Gave me my saurian ancestry, whereby
I walk abroad unquestioned armiger,
And wear unrusted my tough coat of mail.
Also, to deck a brother deity
(For I am more than priest if less than God),
He offers lotus buds, and lends me stars
To float upon my pool; and when I swim
On moonless nights they tremble in the wash
And furrow of my wave. Familiar,
As to a schoolboy ciphers on a slate,
I meditate my deep astrology,
Reading the cycles and conjunctive hours
That ripen for my maw the virgin’s breasts,
The young wife’s womb. They have no time to scream,
I trip so smoothly down the darkling stair
And paddle in the deeps. My pool is called
Silence, the deadener of unseemly noise,
That rends so woundily the clamorous air.
I do not roar like loud and vulgar beasts,
But on a soft bed lay them tenderly,
Striving to calm them, lest they tear the flesh.
There the poor gape, that is their voiceless scream,
No echo has but bubbles. Soft, so soft
The seasoned flesh; the after-dinner sleep,
In reed-brake or thorn-thicket, sanctified
With comfortable closing of the lids
And beatific smile, of blessedness
And the peculiar care of Providence
Humbly acknowledged, sign, misunderstood,
But not the less sincere. Ah, yes, the fool
Hath said ” There is no God,” but I am wise;
Therefore to Him, who for His servant’s food
Fattens the suckling, strews with fin and spawn
My pool, and fills with splash of silver rain,
I give among warm rocks and waterweeds Amphibious thanks.”
Thus far the crocodile,
Reading his thesis theologiæ;
And all admitted it extremely sound.

From: Cookson, Geoffrey, “The Crocodile Discourses” in Wheels, 1920 (Fifth Cycle), 1920, pp. 52-53.

Date: 1912

By: Geoffrey Montagu Cookson (James Barton) (1867-1951)

Thursday, 7 December 2017

A Riddle-Song for Duke Ellington by Craig Williamson

Ten tall ballerinas of bone
Danced on a table of ivory stone––
Clothed like blackbirds warbling home––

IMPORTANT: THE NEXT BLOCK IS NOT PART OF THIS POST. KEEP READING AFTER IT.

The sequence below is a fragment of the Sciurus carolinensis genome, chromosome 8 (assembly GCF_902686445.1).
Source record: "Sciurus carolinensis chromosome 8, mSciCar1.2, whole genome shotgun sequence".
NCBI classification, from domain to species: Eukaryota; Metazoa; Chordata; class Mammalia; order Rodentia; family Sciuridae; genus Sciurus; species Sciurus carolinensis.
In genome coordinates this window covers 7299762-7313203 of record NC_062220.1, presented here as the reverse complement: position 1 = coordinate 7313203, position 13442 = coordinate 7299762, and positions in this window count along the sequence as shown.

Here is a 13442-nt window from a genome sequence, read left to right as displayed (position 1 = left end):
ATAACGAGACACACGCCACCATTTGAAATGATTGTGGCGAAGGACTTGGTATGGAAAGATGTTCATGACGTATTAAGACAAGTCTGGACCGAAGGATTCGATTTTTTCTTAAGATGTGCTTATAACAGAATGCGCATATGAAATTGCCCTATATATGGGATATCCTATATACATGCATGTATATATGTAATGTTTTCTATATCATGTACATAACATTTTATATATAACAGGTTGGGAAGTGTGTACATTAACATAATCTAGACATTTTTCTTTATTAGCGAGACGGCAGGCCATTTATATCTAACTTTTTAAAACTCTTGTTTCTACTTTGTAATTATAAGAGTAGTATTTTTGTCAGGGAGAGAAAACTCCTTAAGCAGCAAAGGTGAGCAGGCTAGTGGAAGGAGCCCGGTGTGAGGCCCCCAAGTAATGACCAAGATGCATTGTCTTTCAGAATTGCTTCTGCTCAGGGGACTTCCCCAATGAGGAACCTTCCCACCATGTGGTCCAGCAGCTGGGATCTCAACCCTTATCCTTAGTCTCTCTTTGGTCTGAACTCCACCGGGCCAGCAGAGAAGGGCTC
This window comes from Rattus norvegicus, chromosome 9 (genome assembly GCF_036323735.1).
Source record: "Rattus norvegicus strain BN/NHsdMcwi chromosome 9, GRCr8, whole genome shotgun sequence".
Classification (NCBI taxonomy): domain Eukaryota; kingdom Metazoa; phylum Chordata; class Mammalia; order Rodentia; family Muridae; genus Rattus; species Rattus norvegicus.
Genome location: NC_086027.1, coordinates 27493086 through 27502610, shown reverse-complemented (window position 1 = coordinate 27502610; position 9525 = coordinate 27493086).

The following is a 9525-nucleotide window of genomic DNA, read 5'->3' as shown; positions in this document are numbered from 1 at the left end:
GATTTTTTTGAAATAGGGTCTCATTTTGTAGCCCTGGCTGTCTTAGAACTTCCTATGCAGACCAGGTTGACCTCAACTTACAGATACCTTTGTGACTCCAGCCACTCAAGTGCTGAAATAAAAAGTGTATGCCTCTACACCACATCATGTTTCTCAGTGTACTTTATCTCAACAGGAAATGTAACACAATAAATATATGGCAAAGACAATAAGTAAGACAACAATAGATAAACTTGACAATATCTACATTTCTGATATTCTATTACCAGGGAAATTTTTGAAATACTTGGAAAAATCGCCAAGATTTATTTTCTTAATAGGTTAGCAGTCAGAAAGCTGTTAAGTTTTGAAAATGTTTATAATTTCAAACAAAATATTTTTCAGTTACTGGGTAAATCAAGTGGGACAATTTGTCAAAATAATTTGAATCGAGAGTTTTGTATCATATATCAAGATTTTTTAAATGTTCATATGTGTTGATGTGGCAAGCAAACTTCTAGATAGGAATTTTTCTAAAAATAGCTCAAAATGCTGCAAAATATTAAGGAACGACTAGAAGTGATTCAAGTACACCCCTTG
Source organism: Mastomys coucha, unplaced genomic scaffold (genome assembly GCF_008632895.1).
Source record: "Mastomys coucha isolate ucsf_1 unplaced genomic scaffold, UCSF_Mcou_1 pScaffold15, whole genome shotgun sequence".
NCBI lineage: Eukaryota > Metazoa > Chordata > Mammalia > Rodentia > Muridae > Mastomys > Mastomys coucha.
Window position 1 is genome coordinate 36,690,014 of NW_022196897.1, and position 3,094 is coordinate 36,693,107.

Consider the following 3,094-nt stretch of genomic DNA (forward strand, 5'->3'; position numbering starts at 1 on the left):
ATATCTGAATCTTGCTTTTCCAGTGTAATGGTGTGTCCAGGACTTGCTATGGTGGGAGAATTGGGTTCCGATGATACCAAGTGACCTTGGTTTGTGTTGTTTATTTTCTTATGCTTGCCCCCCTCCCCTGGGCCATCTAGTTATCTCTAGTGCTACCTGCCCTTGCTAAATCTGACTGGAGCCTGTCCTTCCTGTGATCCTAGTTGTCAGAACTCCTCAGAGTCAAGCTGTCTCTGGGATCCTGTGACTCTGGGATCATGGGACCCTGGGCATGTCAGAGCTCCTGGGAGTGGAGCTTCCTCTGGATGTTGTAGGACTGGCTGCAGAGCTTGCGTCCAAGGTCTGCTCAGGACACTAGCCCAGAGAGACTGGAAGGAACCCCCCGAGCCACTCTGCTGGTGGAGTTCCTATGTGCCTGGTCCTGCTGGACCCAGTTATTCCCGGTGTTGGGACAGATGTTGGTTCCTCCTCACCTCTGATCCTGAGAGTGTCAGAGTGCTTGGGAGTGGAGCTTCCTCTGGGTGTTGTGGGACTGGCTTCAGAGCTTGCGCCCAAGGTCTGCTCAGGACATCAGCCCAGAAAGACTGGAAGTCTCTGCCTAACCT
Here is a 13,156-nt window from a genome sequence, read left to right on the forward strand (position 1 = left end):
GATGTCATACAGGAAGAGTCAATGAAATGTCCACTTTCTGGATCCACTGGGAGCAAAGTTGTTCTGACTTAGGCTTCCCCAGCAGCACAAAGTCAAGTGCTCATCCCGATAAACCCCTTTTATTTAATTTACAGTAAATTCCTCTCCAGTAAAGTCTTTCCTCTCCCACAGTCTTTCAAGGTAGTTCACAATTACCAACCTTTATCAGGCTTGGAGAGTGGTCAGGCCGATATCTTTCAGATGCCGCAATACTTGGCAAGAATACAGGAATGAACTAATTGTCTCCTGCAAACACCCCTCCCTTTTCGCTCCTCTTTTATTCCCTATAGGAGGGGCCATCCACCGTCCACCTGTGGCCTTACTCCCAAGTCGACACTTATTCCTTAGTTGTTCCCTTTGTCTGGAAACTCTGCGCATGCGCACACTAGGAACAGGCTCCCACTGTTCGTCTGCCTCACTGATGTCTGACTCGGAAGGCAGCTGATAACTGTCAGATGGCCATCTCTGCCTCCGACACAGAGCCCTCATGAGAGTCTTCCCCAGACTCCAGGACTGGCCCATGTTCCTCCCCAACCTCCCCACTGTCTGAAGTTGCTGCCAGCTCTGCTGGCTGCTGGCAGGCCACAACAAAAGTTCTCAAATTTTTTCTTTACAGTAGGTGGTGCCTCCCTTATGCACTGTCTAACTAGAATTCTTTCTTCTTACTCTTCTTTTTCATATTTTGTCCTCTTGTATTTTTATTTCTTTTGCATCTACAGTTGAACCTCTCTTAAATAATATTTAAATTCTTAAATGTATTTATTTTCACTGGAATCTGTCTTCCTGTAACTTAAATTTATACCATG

And their shoes were like windows,
And their shoes were like bone.

From: Williamson, Craig, “A Riddle-Song for Duke Ellington”, College English, Volume 36, Issue 1, 1974, p. 74.

Date: 1974

By: Craig Williamson (1943- )

Wednesday, 6 December 2017

Hymn to Saint Nicholas by Godric of Finchale

Saint Nicholas, God’s servant dear,
Build us a hall, shining and clear,
So when we travel from birth to death
And move beyond this earthly breath,
Saint Nicholas, you can lead us there.

From: Williamson, Craig (ed. and transl.), The Complete Old English Poems, 2017, University of Pennsylvania Press: Philadelphia, Pennsylvania, p. 1109.

Date: 12th century (original); 2017 (translation)

By: Godric of Finchale (c1065-1170)

Translated by: Craig Williamson (1943- )

Tuesday, 5 December 2017

The Lost Thing by Stephen Dunn

The truth is
it never belonged to anybody.
It’s not a music box or a locket;
it doesn’t bear our initials.
It has none of the tragic glamour
of a lost child, won’t be found
on any front page. It’s like
the river that confuses
search dogs, like the promise
on the far side of the ellipsis.
Look for it in the margins,
is the conventional wisdom.
Look for it as late afternoon light
drips below the horizon.
But it’s not to be seen.
Nor does it have a heart
or give off any signal.
It’s as if. . . is how some of us
keep trying to reach it.
Once, long ago, I felt sure
I was in its vicinity.


Date: 2006

By: Stephen Dunn (1939- )